The House of Commons has returned in “exceptional and unprecedented” circumstances, the Speaker says.
Sir Lindsay Hoyle opened the first day back since the Easter recess amid the coronavirus crisis.
A motion allowing a “hybrid” Parliament, with some MPs in the chamber and others connected via video link, is expected to be approved.
Leader of the House, Jacob Rees-Mogg, said the Commons could not let “perfect be the enemy of the good”.
Some MPs were present in the Chamber – sitting socially distances from each other – and after the motion is approved, the number of members allowed inside is expected to be limited to 50.
Sir Lindsay led a rehearsal on Monday in which ministers faced questions via video link.
Screens have been installed in the chamber to allow MPs to speak remotely while the limited number attending in person will be signposted where to sit.
The new practices will initially operate until 12 May although could remain in place for longer.
They are part of a raft of changes designed to allow Parliament to continue to operate during the coronavirus outbreak, including reduced sitting hours, virtual committee meetings and strict social distancing measures within the Palace of Westminster.
The measures will then come into force on Wednesday.
It is hoped the Zoom video-conferencing tool will allow up to 120 MPs to respond to ministerial statements and urgent questions while also allowing ministers not able to attend in person to participate.
Prayer cards normally used to reserve places for MPs on the Commons benches have been replaced by green and red symbols indicating where they should and should not sit in order to keep the recommended six feet apart.
Business on Tuesday and Wednesday is likely to focus exclusively on the government’s response to the pandemic.
While the new system will not initially be used for debating legislation – which will be confined to those actually in the chamber – MPs have called for it to be extended to other forms of parliamentary business.
Sir Lindsay told BBC Radio 4’s Today programme he viewed the new arrangements as a “starting point, not the end,” and expected votes on legislation “will come”.
He urged MPs to participate from home as much as possible, pledging those in the chamber would be at “no advantage” to their colleagues working remotely.
Meanwhile, Downing Street has confirmed that the prime minister is continuing his recovery at Chequers.
According to the prime minister’s official spokesman, Mr Johnson is expected to hold an audience with the Queen at some point this week.
The telephone conversation will be the first between Mr Johnson and Her Majesty for three weeks.
The Prime Minister is also due to speak to US President Donald Trump later on Tuesday.
The spokesman said that while the PM is not “formally doing government work”, he has been “receiving updates from No 10 on the coronavirus response and has spoken with Dominic Raab and senior members of his team”. Mr Raab, the foreign secretary, is deputising for the PM while he recovers.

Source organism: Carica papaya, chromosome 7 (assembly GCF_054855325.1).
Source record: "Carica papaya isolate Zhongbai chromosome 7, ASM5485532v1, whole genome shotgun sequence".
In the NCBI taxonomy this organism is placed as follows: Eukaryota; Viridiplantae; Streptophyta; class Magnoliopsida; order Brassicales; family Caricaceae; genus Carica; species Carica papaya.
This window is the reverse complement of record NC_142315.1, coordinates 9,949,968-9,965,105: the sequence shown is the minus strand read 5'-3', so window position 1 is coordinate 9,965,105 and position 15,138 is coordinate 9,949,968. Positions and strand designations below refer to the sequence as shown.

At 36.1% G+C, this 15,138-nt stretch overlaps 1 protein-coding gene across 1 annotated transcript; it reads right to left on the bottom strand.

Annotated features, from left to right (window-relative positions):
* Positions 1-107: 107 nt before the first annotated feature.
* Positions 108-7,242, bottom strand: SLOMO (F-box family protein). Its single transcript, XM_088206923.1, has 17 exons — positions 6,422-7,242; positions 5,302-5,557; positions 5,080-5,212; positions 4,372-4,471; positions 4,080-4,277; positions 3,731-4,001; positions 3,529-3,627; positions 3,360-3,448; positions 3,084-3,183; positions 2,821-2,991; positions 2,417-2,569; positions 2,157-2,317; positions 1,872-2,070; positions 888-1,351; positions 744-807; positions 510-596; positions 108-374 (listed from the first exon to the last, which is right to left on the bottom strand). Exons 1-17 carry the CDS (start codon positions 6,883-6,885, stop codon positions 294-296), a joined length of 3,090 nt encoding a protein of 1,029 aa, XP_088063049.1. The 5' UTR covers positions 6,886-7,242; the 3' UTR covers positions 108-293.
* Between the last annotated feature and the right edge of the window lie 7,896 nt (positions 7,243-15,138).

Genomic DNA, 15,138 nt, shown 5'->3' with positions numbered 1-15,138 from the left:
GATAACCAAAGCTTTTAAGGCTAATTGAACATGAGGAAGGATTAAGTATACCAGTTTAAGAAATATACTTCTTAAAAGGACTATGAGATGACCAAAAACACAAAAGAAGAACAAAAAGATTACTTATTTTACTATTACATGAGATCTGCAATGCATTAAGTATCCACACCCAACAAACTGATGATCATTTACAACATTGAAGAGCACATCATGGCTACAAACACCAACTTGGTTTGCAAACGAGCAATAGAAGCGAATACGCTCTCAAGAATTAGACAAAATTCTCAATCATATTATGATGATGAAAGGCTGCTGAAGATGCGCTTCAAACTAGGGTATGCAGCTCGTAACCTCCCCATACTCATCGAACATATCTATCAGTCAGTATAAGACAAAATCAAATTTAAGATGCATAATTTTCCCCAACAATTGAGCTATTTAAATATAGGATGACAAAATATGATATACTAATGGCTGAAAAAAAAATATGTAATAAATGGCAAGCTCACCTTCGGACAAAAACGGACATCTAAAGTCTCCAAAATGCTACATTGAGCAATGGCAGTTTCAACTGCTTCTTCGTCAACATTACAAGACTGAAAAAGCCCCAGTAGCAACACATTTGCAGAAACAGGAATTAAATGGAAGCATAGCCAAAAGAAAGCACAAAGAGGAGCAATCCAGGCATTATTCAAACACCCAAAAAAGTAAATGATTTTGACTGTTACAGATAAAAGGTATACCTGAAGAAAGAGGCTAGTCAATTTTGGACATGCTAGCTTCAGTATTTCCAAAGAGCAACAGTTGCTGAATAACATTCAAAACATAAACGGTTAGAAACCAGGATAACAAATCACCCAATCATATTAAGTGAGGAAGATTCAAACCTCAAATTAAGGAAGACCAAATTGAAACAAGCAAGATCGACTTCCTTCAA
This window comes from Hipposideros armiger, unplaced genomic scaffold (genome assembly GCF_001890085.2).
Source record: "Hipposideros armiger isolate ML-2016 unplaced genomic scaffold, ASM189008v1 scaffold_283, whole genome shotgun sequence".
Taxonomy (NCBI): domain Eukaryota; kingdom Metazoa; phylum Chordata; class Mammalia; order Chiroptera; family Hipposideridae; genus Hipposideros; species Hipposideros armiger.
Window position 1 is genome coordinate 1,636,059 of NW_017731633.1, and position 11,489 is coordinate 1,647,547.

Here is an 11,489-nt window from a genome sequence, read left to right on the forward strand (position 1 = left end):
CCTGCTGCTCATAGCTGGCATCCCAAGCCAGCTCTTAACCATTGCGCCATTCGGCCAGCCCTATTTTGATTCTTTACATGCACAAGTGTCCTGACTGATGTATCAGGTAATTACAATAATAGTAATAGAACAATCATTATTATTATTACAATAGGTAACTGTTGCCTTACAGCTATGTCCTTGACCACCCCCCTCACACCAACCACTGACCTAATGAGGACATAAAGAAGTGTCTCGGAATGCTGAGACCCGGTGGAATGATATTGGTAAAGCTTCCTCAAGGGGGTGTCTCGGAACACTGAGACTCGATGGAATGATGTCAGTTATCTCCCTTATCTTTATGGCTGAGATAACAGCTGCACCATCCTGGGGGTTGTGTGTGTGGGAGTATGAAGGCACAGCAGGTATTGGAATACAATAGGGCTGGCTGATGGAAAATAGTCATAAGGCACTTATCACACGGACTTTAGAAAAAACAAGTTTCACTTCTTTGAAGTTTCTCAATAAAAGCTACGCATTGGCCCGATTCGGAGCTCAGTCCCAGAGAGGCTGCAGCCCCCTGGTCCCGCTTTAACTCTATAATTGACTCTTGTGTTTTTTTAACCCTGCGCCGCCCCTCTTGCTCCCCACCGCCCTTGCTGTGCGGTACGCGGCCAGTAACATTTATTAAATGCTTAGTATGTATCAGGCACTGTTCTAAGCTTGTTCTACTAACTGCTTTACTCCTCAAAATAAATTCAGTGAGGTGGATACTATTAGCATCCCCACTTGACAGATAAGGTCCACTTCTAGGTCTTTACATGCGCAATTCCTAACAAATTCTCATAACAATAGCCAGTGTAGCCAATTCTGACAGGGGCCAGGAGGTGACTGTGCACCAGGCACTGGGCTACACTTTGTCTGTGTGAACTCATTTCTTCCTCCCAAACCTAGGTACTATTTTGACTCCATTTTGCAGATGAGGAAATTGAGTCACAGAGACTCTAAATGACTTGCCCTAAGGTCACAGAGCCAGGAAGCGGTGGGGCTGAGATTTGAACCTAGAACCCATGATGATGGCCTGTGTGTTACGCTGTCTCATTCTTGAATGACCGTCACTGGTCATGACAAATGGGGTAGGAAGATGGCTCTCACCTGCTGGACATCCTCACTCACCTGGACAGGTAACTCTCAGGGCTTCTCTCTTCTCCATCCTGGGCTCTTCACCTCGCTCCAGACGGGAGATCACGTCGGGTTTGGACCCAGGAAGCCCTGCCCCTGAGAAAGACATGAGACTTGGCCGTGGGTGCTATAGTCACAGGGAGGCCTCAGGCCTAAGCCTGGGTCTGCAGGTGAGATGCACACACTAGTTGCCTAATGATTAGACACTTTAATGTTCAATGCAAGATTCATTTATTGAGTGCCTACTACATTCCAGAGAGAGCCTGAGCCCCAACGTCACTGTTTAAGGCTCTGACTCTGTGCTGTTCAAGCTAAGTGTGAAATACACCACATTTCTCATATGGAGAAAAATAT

It will be a different universe – there won’t be the roar of the Commons chamber and crammed green benches for big moments like Prime Minister’s Questions.
There will be no votes for now, although they are looking at how they might be able to do that electronically in the future.
MPs working from home have been told still to dress smartly, so there’ll be no glimpses of MPs taking part in their pyjamas from home.
This is a limited step, but a very important one. But it’s like a sort of digital toe being dipped in rather than diving into anything like business as usual.
Remote working will also be in operation in the House of Lords, where some non-legislative debates will be taking place virtually after guidance was changed by senior peers.
These will only be broadcast from early May, while debates on laws will initially continue in the chamber with the “expectation of limited participation”.
Lord Fowler, who chairs business in the Lords, said a decision had not yet been made on whether peers working remotely will be able to claim their normal daily allowance.
He told the Today programme the issue would be examined “with an open mind” at a meeting next Monday.
The Commons Procedure Committee – which looks at the ways MPs conduct business – said it was right Sir Lindsay had asked the authorities to examine whether remote digital voting could be introduced for a “strictly time-limited period”.
In a report welcoming the wider changes proposed by the Speaker, it said remote voting would be a “fundamental change to the way that the House has conducted its business”.
“We will wish to give detailed consideration to any system developed to supplement or to replace existing mechanisms for divisions, where such a system will which enable absentee voting,” it said.
The committee, chaired by ex-Northern Ireland Secretary Karen Bradley, also expressed concerns about the ability of MPs to hold the government to account.
The government announced on Friday that Parliament would only be sitting for three days a week until future notice, with Thursday and Friday sittings axed.
MPs have now called for limits on written questions to be put to ministers to be relaxed, to allow more scrutiny.